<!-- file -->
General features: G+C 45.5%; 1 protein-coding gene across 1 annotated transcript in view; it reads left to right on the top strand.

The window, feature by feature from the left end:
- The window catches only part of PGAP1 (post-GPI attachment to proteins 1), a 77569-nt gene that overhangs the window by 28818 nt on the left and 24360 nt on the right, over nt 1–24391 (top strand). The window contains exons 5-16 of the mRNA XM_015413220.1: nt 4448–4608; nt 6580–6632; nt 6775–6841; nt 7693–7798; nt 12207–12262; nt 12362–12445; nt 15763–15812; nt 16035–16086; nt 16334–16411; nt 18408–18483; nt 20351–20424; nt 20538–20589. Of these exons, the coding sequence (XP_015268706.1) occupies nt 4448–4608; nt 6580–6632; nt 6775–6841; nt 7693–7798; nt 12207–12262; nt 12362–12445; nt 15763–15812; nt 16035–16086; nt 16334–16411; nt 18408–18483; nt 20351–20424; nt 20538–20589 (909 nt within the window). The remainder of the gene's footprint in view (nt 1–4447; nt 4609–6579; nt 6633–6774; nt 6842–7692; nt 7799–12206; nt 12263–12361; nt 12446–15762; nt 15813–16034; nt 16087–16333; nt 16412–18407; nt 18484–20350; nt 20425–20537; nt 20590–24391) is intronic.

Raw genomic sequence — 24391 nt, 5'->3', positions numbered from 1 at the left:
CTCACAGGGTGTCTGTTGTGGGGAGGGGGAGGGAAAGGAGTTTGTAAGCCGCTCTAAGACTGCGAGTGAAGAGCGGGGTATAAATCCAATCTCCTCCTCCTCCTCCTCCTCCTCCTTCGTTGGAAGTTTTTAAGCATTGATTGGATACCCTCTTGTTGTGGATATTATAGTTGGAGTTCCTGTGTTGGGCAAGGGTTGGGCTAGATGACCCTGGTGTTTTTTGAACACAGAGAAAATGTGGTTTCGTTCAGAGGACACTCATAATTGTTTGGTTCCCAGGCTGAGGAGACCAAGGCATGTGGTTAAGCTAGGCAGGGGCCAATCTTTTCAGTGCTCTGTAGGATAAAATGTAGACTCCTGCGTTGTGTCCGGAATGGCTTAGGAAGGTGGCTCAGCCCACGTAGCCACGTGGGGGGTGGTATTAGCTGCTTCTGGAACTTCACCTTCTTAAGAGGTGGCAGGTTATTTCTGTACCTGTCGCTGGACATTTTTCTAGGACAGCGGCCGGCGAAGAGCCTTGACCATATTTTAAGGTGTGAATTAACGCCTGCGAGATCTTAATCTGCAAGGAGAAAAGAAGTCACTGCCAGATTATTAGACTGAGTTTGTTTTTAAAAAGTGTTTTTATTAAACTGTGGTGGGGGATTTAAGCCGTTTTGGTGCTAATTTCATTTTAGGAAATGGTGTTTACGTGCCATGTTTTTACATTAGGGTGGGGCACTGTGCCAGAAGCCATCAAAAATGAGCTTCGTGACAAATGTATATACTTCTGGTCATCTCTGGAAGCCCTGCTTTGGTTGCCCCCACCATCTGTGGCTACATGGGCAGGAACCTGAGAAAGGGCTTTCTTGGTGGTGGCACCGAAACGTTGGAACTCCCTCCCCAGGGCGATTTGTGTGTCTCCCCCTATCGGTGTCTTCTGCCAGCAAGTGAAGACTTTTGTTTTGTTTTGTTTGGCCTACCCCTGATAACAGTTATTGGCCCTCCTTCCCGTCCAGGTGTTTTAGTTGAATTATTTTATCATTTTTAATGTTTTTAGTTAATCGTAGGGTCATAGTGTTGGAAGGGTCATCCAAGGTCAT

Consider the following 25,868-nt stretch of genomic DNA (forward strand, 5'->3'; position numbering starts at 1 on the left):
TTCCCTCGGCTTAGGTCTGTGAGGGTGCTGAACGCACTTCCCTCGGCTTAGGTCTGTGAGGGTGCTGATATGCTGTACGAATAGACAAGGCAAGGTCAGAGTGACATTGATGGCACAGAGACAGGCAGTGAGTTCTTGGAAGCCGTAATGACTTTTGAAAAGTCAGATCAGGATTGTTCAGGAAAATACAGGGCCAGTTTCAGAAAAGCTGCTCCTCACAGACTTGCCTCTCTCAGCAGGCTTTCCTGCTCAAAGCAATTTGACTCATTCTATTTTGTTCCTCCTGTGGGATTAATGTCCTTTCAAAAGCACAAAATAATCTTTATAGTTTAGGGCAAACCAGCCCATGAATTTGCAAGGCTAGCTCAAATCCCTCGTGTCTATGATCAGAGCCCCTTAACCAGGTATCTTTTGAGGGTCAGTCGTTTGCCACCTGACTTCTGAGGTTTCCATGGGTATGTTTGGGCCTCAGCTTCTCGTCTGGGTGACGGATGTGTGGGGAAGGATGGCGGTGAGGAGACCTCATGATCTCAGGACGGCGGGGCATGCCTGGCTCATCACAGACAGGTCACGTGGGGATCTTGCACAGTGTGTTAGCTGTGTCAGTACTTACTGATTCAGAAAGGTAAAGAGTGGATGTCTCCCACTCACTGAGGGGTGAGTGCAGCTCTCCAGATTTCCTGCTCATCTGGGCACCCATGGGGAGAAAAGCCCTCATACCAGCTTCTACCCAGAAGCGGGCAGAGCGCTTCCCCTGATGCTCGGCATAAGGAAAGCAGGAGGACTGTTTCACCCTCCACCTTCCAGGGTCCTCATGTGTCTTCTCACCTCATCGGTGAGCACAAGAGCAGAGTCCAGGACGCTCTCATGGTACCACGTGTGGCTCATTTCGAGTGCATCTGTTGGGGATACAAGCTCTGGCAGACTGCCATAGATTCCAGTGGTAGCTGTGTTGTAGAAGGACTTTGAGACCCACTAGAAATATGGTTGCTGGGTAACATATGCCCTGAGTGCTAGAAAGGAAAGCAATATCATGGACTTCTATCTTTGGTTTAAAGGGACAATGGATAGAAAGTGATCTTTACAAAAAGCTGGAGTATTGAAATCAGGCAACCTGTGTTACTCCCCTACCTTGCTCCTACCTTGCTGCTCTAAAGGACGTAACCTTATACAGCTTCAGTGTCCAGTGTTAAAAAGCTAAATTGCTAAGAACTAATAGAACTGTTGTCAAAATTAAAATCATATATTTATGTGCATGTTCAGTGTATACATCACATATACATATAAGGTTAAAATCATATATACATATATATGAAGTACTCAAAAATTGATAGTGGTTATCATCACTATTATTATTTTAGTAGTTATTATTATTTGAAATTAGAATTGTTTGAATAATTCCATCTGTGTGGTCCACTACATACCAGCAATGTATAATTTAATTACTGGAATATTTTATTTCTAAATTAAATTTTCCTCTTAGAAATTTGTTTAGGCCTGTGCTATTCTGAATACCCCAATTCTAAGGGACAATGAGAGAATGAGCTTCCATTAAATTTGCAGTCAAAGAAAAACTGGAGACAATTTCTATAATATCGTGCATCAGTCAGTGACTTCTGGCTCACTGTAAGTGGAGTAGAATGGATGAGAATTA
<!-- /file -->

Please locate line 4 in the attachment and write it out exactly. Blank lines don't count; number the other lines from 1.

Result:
Raw genomic sequence — 24391 nt, 5'->3', positions numbered from 1 at the left: